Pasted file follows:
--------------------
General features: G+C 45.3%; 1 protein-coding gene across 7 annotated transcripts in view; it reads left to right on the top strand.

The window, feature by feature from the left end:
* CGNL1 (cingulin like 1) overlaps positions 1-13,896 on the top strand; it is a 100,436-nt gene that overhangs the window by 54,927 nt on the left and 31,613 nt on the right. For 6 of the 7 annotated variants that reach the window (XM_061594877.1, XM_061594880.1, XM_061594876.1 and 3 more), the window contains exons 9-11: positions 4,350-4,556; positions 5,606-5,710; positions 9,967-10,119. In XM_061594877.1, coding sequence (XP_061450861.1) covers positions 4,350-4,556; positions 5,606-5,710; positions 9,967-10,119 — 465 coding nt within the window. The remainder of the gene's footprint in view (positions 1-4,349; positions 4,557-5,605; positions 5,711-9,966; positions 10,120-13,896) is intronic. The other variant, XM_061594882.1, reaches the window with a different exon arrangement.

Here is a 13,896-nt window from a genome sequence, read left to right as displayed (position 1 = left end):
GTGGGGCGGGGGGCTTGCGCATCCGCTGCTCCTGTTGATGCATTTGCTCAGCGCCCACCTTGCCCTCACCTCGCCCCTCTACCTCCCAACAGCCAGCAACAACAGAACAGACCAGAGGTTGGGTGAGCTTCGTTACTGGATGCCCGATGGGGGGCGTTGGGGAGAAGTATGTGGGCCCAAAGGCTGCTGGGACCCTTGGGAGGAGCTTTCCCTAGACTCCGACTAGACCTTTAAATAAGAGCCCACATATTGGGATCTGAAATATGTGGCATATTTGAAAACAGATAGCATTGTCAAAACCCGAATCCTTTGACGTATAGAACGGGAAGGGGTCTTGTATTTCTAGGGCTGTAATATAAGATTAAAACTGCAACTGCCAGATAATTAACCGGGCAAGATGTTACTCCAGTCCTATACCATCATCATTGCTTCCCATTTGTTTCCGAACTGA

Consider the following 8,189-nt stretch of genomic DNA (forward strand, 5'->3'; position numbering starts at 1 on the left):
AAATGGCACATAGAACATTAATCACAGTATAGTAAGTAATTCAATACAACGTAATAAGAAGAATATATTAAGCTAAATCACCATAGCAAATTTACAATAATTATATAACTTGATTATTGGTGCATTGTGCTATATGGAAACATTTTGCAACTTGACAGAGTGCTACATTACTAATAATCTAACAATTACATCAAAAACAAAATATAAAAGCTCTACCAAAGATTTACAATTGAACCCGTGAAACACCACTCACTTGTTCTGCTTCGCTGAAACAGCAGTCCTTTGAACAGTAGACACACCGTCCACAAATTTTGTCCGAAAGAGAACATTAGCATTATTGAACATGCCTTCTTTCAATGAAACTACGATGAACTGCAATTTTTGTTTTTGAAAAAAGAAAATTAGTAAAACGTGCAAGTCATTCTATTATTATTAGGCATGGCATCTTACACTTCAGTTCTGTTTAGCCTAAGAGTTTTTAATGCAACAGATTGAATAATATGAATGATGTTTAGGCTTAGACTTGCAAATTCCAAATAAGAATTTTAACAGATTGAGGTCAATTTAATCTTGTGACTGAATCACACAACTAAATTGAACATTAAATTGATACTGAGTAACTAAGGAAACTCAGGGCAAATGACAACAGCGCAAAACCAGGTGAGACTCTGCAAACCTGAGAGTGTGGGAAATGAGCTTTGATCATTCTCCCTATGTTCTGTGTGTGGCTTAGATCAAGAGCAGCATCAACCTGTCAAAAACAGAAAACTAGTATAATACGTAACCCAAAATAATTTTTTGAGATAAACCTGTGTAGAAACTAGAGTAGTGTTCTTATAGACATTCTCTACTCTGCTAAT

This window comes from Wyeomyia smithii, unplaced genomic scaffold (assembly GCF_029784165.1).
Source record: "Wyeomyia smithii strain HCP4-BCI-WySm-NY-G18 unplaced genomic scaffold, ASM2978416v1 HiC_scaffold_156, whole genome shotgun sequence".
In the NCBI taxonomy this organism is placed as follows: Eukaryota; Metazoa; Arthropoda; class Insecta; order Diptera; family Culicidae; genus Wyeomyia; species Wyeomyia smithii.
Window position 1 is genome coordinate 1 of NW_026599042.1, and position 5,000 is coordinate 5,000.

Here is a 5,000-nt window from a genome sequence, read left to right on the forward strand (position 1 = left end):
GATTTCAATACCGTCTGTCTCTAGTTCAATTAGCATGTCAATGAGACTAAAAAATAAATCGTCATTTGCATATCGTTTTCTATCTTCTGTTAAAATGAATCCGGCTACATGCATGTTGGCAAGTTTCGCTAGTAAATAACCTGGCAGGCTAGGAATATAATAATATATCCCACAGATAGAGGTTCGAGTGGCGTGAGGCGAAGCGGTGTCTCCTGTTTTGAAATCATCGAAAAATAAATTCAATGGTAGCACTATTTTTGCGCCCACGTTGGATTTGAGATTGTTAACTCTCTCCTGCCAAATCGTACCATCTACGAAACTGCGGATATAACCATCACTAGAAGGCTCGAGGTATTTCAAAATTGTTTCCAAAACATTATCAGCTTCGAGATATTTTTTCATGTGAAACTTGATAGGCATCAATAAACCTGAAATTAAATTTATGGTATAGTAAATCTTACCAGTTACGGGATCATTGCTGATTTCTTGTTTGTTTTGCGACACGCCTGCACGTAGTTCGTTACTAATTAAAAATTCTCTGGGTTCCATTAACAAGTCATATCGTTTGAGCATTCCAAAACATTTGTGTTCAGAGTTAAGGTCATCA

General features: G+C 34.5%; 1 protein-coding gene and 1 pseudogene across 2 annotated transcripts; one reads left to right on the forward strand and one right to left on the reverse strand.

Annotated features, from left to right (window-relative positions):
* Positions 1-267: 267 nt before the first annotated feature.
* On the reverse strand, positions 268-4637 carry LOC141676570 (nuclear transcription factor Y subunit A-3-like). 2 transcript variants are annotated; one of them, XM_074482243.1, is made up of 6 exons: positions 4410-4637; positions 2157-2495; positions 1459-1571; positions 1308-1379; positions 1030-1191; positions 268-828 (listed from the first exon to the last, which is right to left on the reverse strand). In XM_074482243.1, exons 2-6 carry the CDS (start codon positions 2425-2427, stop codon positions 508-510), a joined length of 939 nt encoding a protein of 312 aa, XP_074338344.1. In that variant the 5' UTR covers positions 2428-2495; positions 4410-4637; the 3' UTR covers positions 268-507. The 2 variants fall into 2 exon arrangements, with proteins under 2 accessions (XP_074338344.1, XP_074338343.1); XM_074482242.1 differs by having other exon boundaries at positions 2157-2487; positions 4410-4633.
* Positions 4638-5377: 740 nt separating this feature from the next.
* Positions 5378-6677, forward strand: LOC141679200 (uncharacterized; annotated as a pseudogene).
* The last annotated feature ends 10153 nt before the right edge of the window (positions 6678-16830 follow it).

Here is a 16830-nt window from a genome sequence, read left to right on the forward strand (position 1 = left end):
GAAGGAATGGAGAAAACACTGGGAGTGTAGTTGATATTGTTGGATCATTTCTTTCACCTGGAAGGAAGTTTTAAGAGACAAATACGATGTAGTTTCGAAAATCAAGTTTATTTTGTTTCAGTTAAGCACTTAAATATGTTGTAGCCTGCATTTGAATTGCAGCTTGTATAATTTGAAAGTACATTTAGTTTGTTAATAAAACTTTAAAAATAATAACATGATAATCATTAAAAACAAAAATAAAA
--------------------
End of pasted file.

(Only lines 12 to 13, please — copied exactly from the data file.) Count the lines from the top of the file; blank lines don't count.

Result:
Here is a 5,000-nt window from a genome sequence, read left to right on the forward strand (position 1 = left end):
GATTTCAATACCGTCTGTCTCTAGTTCAATTAGCATGTCAATGAGACTAAAAAATAAATCGTCATTTGCATATCGTTTTCTATCTTCTGTTAAAATGAATCCGGCTACATGCATGTTGGCAAGTTTCGCTAGTAAATAACCTGGCAGGCTAGGAATATAATAATATATCCCACAGATAGAGGTTCGAGTGGCGTGAGGCGAAGCGGTGTCTCCTGTTTTGAAATCATCGAAAAATAAATTCAATGGTAGCACTATTTTTGCGCCCACGTTGGATTTGAGATTGTTAACTCTCTCCTGCCAAATCGTACCATCTACGAAACTGCGGATATAACCATCACTAGAAGGCTCGAGGTATTTCAAAATTGTTTCCAAAACATTATCAGCTTCGAGATATTTTTTCATGTGAAACTTGATAGGCATCAATAAACCTGAAATTAAATTTATGGTATAGTAAATCTTACCAGTTACGGGATCATTGCTGATTTCTTGTTTGTTTTGCGACACGCCTGCACGTAGTTCGTTACTAATTAAAAATTCTCTGGGTTCCATTAACAAGTCATATCGTTTGAGCATTCCAAAACATTTGTGTTCAGAGTTAAGGTCATCA